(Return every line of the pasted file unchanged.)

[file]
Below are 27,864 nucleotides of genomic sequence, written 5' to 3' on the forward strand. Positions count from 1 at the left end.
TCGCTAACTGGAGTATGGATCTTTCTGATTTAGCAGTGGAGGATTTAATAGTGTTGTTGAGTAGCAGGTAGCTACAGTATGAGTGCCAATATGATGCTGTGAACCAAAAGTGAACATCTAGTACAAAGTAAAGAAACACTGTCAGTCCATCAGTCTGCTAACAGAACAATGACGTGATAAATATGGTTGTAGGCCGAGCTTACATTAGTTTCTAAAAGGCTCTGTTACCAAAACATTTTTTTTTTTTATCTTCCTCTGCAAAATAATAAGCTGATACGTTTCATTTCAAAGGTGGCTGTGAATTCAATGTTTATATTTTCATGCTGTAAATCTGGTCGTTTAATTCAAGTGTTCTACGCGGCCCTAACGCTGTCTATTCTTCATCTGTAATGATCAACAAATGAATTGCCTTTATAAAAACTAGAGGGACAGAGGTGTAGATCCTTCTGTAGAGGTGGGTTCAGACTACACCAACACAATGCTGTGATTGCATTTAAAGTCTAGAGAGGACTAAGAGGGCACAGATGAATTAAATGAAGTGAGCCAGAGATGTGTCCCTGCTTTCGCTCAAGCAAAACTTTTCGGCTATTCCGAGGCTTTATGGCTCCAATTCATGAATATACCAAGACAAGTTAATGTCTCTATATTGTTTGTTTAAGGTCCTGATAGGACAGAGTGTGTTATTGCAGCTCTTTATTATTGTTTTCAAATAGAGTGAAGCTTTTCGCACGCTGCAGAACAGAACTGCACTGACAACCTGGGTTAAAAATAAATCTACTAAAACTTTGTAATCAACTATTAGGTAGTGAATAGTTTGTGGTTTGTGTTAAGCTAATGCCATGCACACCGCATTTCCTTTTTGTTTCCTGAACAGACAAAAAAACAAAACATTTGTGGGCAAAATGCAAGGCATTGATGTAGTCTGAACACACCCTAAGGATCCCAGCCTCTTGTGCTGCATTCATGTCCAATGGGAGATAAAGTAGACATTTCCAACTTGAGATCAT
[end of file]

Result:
Below are 27,864 nucleotides of genomic sequence, written 5' to 3' on the forward strand. Positions count from 1 at the left end.
TCGCTAACTGGAGTATGGATCTTTCTGATTTAGCAGTGGAGGATTTAATAGTGTTGTTGAGTAGCAGGTAGCTACAGTATGAGTGCCAATATGATGCTGTGAACCAAAAGTGAACATCTAGTACAAAGTAAAGAAACACTGTCAGTCCATCAGTCTGCTAACAGAACAATGACGTGATAAATATGGTTGTAGGCCGAGCTTACATTAGTTTCTAAAAGGCTCTGTTACCAAAACATTTTTTTTTTTTATCTTCCTCTGCAAAATAATAAGCTGATACGTTTCATTTCAAAGGTGGCTGTGAATTCAATGTTTATATTTTCATGCTGTAAATCTGGTCGTTTAATTCAAGTGTTCTACGCGGCCCTAACGCTGTCTATTCTTCATCTGTAATGATCAACAAATGAATTGCCTTTATAAAAACTAGAGGGACAGAGGTGTAGATCCTTCTGTAGAGGTGGGTTCAGACTACACCAACACAATGCTGTGATTGCATTTAAAGTCTAGAGAGGACTAAGAGGGCACAGATGAATTAAATGAAGTGAGCCAGAGATGTGTCCCTGCTTTCGCTCAAGCAAAACTTTTCGGCTATTCCGAGGCTTTATGGCTCCAATTCATGAATATACCAAGACAAGTTAATGTCTCTATATTGTTTGTTTAAGGTCCTGATAGGACAGAGTGTGTTATTGCAGCTCTTTATTATTGTTTTCAAATAGAGTGAAGCTTTTCGCACGCTGCAGAACAGAACTGCACTGACAACCTGGGTTAAAAATAAATCTACTAAAACTTTGTAATCAACTATTAGGTAGTGAATAGTTTGTGGTTTGTGTTAAGCTAATGCCATGCACACCGCATTTCCTTTTTGTTTCCTGAACAGACAAAAAAACAAAACATTTGTGGGCAAAATGCAAGGCATTGATGTAGTCTGAACACACCCTAAGGATCCCAGCCTCTTGTGCTGCATTCATGTCCAATGGGAGATAAAGTAGACATTTCCAACTTGAGATCAT